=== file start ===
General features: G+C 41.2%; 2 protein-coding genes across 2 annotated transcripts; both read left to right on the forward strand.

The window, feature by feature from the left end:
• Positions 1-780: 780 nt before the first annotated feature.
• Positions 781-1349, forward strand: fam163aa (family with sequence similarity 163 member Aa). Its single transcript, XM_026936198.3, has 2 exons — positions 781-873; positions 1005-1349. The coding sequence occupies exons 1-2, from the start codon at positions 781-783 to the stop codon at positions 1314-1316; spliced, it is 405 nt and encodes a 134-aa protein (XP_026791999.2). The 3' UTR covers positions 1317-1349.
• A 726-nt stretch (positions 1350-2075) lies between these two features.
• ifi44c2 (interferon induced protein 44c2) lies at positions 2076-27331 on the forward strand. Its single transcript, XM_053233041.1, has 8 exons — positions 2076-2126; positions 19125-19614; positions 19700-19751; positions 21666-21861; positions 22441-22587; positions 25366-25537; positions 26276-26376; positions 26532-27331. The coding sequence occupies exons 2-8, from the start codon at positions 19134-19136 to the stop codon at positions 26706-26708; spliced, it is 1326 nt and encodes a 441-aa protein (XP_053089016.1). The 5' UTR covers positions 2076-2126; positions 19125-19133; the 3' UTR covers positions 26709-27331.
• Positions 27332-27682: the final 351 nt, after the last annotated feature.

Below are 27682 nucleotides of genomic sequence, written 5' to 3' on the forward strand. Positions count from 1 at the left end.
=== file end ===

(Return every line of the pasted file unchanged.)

General features: G+C 41.2%; 2 protein-coding genes across 2 annotated transcripts; both read left to right on the forward strand.

The window, feature by feature from the left end:
• Positions 1-780: 780 nt before the first annotated feature.
• Positions 781-1349, forward strand: fam163aa (family with sequence similarity 163 member Aa). Its single transcript, XM_026936198.3, has 2 exons — positions 781-873; positions 1005-1349. The coding sequence occupies exons 1-2, from the start codon at positions 781-783 to the stop codon at positions 1314-1316; spliced, it is 405 nt and encodes a 134-aa protein (XP_026791999.2). The 3' UTR covers positions 1317-1349.
• A 726-nt stretch (positions 1350-2075) lies between these two features.
• ifi44c2 (interferon induced protein 44c2) lies at positions 2076-27331 on the forward strand. Its single transcript, XM_053233041.1, has 8 exons — positions 2076-2126; positions 19125-19614; positions 19700-19751; positions 21666-21861; positions 22441-22587; positions 25366-25537; positions 26276-26376; positions 26532-27331. The coding sequence occupies exons 2-8, from the start codon at positions 19134-19136 to the stop codon at positions 26706-26708; spliced, it is 1326 nt and encodes a 441-aa protein (XP_053089016.1). The 5' UTR covers positions 2076-2126; positions 19125-19133; the 3' UTR covers positions 26709-27331.
• Positions 27332-27682: the final 351 nt, after the last annotated feature.

Below are 27682 nucleotides of genomic sequence, written 5' to 3' on the forward strand. Positions count from 1 at the left end.